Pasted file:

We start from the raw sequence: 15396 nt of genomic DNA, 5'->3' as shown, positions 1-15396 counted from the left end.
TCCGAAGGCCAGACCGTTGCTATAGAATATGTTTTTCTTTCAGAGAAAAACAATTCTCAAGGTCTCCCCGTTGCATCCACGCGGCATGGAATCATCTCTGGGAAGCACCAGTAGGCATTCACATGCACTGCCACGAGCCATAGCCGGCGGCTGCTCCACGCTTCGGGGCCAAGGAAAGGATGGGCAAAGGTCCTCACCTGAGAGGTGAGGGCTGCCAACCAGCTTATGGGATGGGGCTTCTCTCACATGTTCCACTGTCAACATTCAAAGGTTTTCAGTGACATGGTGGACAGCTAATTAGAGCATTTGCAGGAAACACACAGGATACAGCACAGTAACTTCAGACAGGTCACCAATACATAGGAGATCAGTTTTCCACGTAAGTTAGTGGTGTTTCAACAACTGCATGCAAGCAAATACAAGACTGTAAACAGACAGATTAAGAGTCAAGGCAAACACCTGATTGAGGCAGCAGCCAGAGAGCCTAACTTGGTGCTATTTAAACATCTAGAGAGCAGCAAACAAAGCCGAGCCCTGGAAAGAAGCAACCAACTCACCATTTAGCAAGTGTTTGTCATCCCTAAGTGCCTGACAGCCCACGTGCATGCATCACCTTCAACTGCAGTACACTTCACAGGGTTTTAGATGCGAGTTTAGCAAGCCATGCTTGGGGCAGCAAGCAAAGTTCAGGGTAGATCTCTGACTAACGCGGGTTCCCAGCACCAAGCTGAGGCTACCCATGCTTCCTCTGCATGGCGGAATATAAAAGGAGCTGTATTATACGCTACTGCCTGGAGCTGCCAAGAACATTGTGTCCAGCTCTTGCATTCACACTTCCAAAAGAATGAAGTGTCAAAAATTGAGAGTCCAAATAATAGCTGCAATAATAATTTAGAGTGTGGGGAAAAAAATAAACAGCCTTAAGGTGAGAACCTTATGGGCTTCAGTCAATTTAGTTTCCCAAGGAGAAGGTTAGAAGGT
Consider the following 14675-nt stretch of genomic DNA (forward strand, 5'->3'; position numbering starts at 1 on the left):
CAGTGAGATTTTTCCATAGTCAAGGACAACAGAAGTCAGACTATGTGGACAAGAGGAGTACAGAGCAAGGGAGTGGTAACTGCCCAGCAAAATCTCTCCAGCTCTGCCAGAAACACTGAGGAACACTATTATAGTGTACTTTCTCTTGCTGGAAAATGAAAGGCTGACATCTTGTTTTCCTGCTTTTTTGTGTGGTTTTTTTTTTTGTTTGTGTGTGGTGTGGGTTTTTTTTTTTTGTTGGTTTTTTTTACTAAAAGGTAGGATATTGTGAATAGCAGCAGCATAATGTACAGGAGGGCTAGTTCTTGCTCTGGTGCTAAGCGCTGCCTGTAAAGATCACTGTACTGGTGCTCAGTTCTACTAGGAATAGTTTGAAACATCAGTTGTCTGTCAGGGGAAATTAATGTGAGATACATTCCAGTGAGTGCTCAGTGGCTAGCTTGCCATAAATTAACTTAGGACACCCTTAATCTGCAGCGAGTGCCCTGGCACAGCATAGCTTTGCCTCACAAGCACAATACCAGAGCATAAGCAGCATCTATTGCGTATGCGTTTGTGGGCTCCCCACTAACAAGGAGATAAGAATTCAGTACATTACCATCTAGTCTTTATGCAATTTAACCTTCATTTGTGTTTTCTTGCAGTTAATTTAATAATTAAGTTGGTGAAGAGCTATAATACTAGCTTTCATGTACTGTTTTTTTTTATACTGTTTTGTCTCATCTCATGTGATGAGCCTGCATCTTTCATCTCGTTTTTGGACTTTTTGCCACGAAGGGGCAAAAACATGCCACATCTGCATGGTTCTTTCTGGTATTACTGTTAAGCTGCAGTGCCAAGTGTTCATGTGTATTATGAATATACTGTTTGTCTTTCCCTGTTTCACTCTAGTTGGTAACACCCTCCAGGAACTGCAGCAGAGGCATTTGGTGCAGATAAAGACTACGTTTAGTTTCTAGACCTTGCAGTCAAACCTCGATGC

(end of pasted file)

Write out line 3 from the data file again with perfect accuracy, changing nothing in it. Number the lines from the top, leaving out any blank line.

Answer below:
Consider the following 14675-nt stretch of genomic DNA (forward strand, 5'->3'; position numbering starts at 1 on the left):